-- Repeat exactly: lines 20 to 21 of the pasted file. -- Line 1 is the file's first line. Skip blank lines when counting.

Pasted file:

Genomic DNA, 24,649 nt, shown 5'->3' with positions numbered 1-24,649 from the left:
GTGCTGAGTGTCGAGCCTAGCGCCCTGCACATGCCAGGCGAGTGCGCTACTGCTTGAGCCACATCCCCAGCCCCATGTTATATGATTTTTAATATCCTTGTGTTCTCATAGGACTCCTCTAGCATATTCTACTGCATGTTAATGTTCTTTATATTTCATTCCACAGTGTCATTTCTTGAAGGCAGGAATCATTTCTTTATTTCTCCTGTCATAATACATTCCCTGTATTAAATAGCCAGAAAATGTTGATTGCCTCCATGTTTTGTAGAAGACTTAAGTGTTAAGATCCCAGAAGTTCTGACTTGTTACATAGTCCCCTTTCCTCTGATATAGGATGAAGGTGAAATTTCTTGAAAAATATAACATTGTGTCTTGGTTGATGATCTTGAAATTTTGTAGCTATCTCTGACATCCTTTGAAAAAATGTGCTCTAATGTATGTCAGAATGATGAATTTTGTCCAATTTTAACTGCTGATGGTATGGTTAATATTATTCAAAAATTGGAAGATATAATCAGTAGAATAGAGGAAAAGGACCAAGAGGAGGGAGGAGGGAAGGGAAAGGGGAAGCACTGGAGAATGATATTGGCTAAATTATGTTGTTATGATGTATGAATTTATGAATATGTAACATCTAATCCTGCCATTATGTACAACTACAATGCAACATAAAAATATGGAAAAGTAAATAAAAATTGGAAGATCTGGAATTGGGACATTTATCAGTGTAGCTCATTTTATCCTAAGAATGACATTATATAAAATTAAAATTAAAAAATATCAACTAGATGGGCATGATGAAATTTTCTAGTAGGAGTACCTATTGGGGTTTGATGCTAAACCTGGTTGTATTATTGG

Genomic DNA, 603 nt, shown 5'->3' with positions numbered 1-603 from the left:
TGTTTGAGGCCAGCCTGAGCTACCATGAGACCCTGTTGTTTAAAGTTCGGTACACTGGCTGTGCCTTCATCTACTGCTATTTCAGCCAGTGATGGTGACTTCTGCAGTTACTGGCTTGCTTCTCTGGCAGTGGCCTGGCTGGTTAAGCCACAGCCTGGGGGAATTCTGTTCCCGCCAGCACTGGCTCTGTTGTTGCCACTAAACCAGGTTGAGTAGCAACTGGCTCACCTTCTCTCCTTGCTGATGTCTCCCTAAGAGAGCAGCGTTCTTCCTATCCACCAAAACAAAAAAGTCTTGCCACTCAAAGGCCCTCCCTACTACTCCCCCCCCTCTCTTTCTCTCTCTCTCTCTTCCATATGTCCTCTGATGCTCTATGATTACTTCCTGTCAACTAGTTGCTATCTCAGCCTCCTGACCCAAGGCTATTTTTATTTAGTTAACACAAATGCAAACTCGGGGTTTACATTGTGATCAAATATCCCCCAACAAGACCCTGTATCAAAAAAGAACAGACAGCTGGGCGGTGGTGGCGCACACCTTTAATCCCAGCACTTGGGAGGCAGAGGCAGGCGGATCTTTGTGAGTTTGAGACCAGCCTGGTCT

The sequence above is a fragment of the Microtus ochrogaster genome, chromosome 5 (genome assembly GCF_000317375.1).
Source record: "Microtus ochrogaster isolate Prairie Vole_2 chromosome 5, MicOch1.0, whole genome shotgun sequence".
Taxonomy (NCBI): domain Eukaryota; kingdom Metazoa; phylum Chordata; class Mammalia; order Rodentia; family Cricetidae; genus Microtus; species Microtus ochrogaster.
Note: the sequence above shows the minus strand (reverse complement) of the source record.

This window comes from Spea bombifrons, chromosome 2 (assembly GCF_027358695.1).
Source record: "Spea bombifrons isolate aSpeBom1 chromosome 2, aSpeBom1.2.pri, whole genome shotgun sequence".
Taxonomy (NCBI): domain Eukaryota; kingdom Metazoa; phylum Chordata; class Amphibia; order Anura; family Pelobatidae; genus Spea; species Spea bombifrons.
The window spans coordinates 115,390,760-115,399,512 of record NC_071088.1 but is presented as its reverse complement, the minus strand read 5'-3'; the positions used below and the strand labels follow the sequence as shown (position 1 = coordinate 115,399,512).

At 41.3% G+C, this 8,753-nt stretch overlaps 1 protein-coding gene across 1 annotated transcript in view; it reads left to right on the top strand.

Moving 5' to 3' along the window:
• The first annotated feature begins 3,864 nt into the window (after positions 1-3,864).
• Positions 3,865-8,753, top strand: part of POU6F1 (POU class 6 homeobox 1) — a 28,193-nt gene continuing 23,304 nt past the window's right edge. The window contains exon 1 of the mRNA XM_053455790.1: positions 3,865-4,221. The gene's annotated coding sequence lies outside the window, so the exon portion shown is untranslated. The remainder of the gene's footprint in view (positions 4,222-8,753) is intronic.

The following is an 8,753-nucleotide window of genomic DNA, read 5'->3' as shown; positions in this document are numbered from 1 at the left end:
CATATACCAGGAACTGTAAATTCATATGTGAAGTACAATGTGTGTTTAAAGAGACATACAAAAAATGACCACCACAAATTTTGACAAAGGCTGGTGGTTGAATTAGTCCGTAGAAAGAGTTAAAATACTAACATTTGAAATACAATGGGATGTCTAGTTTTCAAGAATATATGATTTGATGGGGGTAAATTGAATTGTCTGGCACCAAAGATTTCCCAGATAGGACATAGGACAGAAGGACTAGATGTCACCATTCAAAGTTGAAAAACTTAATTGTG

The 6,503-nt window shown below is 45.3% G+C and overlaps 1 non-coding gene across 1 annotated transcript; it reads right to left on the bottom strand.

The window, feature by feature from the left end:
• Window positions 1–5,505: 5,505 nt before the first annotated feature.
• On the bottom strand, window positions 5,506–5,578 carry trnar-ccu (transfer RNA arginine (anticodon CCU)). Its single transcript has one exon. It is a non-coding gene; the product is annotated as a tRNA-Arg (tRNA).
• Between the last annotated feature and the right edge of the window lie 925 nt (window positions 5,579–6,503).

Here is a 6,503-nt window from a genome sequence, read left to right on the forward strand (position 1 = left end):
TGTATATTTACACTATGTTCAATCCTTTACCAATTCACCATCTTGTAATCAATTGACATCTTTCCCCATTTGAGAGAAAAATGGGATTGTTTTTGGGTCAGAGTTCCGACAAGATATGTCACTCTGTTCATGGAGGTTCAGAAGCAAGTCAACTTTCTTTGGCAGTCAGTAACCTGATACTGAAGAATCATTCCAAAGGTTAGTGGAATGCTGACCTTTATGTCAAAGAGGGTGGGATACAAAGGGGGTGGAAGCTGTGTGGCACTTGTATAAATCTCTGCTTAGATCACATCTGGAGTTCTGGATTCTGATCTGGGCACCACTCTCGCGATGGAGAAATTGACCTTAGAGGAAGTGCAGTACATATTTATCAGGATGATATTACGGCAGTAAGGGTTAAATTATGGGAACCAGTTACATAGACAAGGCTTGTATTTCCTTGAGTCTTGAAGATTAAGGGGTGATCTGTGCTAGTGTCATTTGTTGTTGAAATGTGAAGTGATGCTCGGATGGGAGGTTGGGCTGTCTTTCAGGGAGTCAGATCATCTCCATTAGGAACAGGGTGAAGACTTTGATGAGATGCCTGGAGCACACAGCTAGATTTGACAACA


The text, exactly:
The window, feature by feature from the left end:
• Window positions 1–5,505: 5,505 nt before the first annotated feature.